4th-fastest ever, with an unmatched 100m medal collection: FOUR 100m world titles in 10 years, along with TWO consecutive Olympic 100m golds and a bronze: https://www.nbcsports.com/video/2019-track-and-field-worlds-shelly-ann-fraser-pryce-wins-gold-100m-dash …2019 Track and Field Worlds: Shelly-Ann Fraser-Pryce wins gold inShelly-Ann Fraser-Pryce wins her fourth 100m dash title at the 2019 Track and Field World Championships.nbcsports.com36912:25 AM – Sep 30, 2019Twitter Ads info and privacy104 people are talking about this

She clocked 10.71 seconds – which was exactly the same time she took to clinch her second title at the tournament. 

Shelly-Ann Fraser-Pryce just took off! All eyes are on her for #Tokyo2020! #WorldAthleticsChamps 6238:32 PM – Sep 29, 2019Twitter Ads info and privacy242 people are talking about this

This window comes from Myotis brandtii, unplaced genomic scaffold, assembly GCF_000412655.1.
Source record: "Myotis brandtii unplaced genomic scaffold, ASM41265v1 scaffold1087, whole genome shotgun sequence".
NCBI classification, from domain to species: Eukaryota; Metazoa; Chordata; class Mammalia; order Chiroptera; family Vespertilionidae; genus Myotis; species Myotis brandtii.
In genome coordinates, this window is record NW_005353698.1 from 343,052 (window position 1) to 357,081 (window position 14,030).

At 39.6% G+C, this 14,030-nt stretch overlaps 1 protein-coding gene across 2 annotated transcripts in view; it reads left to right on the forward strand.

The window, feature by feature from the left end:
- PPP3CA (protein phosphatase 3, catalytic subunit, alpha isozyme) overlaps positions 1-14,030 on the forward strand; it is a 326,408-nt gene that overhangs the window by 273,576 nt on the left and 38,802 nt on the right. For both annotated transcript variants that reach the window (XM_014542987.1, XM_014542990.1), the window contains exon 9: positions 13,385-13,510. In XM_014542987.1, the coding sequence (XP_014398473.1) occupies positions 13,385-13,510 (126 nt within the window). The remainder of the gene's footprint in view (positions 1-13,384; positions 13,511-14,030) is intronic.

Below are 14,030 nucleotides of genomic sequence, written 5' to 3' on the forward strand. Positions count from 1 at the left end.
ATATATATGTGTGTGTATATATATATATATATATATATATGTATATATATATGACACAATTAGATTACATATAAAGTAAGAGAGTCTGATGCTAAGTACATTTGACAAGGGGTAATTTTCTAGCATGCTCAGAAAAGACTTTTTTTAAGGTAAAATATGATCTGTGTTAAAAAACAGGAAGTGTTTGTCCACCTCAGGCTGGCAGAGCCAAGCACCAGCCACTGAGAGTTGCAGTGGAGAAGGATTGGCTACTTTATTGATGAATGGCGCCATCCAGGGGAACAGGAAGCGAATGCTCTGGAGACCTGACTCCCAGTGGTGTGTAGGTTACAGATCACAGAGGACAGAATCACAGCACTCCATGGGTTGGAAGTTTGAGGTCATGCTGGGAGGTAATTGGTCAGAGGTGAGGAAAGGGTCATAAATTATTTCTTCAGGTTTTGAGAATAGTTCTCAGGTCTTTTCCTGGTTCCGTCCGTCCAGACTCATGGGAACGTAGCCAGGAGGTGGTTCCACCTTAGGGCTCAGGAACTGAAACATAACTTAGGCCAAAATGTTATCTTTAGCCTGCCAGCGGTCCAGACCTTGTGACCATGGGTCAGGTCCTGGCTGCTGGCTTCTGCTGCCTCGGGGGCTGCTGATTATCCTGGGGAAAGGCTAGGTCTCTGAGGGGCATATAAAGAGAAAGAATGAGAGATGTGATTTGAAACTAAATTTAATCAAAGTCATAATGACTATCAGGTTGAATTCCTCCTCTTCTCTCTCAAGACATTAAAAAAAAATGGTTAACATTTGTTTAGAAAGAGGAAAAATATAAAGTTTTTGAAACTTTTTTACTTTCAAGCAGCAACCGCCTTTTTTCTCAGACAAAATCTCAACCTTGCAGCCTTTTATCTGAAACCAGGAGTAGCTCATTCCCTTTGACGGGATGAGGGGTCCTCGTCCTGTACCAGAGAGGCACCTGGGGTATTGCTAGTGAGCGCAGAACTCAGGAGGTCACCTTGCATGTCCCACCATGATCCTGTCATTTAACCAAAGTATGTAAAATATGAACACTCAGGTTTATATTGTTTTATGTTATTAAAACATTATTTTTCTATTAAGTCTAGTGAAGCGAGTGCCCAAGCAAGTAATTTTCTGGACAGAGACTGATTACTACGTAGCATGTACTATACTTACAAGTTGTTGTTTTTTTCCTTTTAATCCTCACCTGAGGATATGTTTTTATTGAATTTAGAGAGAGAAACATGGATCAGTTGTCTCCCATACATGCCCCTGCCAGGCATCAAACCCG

What stood out, though, were the pictures of Shelly-Ann holding her kid after the victory. “This is a victory for motherhood,” she told AP.

In 2009 we knew her as Pocket Rocket, in 2019 she’s Mommy Rocket!

We say a big congratulations to Shelly-Ann Fraser-Pryce as she wins her 4th World Championship title!

Jamaica could not be prouder of you Shelly-Ann ! #TVJDOHA #TVJDOHA2019

View image on Twitter
View image on Twitter
View image on Twitter
View image on Twitter

And in another interview given to CNN, she said: My secret is just staying humble and just know who you are as a person and athlete and just continue to work hard. It’s a wonderful feeling having my son witnessing this.

“The females keep showing up.” — Shelly-Ann Fraser Pryce, holding 2-year-old Zyon, after winning the world 100m title at age 32, oldest ever and 11 years after her Olympic debut title in 2008 (when she wore braces).1,4028:57 PM – Sep 29, 2019Twitter Ads info and privacy476 people are talking about this